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Alfred Roman, The military operations of General Beauregard in the war between the states, 1861 to 1865 273 19 Browse Search
Harper's Encyclopedia of United States History (ed. Benson Lossing) 181 13 Browse Search
William Tecumseh Sherman, Memoirs of General William T. Sherman . 136 4 Browse Search
Benson J. Lossing, Pictorial Field Book of the Civil War. Volume 3. 108 0 Browse Search
Southern Historical Society Papers, Volume 7. (ed. Reverend J. William Jones) 106 2 Browse Search
Jefferson Davis, The Rise and Fall of the Confederate Government 71 5 Browse Search
Southern Historical Society Papers, Volume 10. (ed. Reverend J. William Jones) 57 5 Browse Search
Southern Historical Society Papers, Volume 8. (ed. Reverend J. William Jones) 56 2 Browse Search
Horace Greeley, The American Conflict: A History of the Great Rebellion in the United States of America, 1860-65: its Causes, Incidents, and Results: Intended to exhibit especially its moral and political phases with the drift and progress of American opinion respecting human slavery from 1776 to the close of the War for the Union. Volume II. 54 4 Browse Search
The Photographic History of The Civil War: in ten volumes, Thousands of Scenes Photographed 1861-65, with Text by many Special Authorities, Volume 3: The Decisive Battles. (ed. Francis Trevelyan Miller) 49 1 Browse Search
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Browsing named entities in The Photographic History of The Civil War: in ten volumes, Thousands of Scenes Photographed 1861-65, with Text by many Special Authorities, Volume 9: Poetry and Eloquence. (ed. Francis Trevelyan Miller). You can also browse the collection for Columbia (South Carolina, United States) or search for Columbia (South Carolina, United States) in all documents.

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n as private tutor. Among the literary men of the city he soon became known as one of the choicest spirits. At the outbreak of the Civil War he entered service as a volunteer, but was ordered back by the physician as soon as he reached the front. He fired Southern hearts with several martial lyrics, proclaiming the resolution of the Confederacy to fight to the death and inspiring thousands to an intenser determination. Up to 1864 he was an army correspondent. In that year he settled in Columbia as an editor of the South Carolinian. In 1867 he died of tuberculosis, courageous to the end. His biographer records that ‘His latest occupation was correcting the proof-sheets of his own poems, and he passed away with them by his side, stained with his life-blood.’ Brigades from towns—each village sent its band, German and Irish—every race and faith; There was no question then of native land, But—love the Flag and follow it to death. The close of the war, to be sure, was attended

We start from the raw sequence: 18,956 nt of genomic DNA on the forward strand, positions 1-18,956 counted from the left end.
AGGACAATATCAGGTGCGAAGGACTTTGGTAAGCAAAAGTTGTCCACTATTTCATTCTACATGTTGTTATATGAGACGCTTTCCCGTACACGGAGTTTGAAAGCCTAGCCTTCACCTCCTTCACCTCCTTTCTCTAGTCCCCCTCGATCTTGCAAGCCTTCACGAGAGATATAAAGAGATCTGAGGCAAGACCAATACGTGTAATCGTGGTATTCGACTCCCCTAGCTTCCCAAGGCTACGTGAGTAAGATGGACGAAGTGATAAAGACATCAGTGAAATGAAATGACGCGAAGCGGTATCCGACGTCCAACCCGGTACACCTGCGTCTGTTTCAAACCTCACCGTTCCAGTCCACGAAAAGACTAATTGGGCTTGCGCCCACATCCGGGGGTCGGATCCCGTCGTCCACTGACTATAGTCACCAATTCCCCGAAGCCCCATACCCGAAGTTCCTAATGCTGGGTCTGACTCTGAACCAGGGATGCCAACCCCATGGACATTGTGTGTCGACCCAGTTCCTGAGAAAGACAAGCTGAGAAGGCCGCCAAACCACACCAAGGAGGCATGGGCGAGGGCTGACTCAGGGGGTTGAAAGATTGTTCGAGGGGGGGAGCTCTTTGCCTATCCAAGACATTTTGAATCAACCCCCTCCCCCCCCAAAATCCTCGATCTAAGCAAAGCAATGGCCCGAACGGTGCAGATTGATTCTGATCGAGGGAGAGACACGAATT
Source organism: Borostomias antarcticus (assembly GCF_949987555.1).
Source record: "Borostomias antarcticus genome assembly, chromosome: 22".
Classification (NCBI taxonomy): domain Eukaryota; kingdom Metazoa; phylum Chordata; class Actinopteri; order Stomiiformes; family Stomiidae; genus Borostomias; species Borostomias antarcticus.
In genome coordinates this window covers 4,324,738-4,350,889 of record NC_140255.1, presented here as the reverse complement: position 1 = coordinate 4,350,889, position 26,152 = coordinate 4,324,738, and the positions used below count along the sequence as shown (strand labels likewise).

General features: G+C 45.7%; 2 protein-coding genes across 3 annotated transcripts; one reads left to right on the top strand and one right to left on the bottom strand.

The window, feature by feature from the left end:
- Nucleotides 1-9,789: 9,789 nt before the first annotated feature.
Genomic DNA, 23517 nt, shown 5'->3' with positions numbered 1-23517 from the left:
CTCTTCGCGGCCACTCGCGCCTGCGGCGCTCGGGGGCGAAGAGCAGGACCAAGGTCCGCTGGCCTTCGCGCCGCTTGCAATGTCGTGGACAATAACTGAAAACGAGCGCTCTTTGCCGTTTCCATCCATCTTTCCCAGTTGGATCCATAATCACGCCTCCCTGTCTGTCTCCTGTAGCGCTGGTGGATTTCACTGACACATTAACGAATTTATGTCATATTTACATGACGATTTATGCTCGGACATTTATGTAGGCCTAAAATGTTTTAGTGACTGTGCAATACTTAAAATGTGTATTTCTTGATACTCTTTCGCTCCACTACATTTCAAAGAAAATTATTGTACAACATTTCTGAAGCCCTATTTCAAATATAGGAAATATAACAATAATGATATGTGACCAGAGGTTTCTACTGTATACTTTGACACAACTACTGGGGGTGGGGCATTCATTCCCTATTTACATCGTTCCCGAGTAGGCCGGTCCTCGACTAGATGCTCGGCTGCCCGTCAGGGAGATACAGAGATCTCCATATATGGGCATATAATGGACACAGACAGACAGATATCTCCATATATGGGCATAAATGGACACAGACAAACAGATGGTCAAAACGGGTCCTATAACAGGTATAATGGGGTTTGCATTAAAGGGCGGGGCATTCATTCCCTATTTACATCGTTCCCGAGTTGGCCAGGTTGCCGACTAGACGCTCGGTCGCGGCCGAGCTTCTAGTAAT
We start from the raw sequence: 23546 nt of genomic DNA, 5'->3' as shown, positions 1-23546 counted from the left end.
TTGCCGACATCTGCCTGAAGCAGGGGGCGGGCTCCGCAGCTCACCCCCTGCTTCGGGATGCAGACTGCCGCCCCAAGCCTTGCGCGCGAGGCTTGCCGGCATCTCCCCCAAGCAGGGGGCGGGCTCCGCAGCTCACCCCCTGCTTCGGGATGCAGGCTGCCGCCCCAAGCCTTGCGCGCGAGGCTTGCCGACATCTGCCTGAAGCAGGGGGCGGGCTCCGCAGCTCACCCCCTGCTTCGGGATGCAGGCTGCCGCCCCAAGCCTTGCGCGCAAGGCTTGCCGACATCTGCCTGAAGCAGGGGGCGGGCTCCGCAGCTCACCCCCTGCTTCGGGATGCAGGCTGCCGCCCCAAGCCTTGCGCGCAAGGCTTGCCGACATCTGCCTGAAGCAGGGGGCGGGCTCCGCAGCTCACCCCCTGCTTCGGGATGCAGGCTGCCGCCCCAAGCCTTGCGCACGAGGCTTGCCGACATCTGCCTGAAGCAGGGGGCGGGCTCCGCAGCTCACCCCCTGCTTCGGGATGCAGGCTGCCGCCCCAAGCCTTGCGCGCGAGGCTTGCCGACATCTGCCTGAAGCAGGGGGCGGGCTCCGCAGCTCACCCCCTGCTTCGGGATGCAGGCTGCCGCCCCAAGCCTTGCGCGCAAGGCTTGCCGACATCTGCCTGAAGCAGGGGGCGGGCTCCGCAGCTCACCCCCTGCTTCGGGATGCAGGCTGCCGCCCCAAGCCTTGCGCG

than a change of base, an operation perfectly familiar to every military man. But a poet got hold of it, gave it the captivating title, the March to the sea, and the unmilitary public made a romance out of it. the author was regimental adjutant of the Fifth Iowa Infantry when he was captured in a charge at the battle of Missionary Ridge, November 24, 1863. he was confined successively in six Southern prisons, escaping three times and being each time recaptured. While imprisoned at Columbia, South Carolina, one chilly morning in a little wedge tent he wrote the song here reprinted. Meagre reports of Sherman's leaving Atlanta had come through a daily paper, which a kindly disposed negro stuffed into a loaf of bread furnished to a mess of the Union prisoners who were fortunate enough to have a little money to pay for it. Through and we stormed the wild hills of Resaca: a scene after Sherman's March this freshly turned earth on the entrenchments at Resaca, over which the weeds h
ny more, I'll whip 'em again. I want to say to General Sherman—who is considered an able man in our parts, though some people think he is kind of careless about fire—that from the ashes he left us in 1864 we have raised a brave and beautiful city; that somehow or other we have caught the sunshine in the bricks and mortar of our homes, and have builded therein not one ignoble prejudice or memory. His social system, feudal in its magnificence, swept away: Wade hampton's garden in Columbia, South Carolina The plantation of the Hamptons, one of the finest in the whole South, fittingly illustrates Grady's allusion. The Wade Hampton here spoken of was not a states-right's man, but when secession was decided on he entered energetically into the preparations for war. Hampton's Legion, raised and equipped from his private wealth, was prominent throughout the conflict. Hampton himself fought with them at Bull Run and up to the time he was wounded at Fair Oaks, in the Peninsula campaign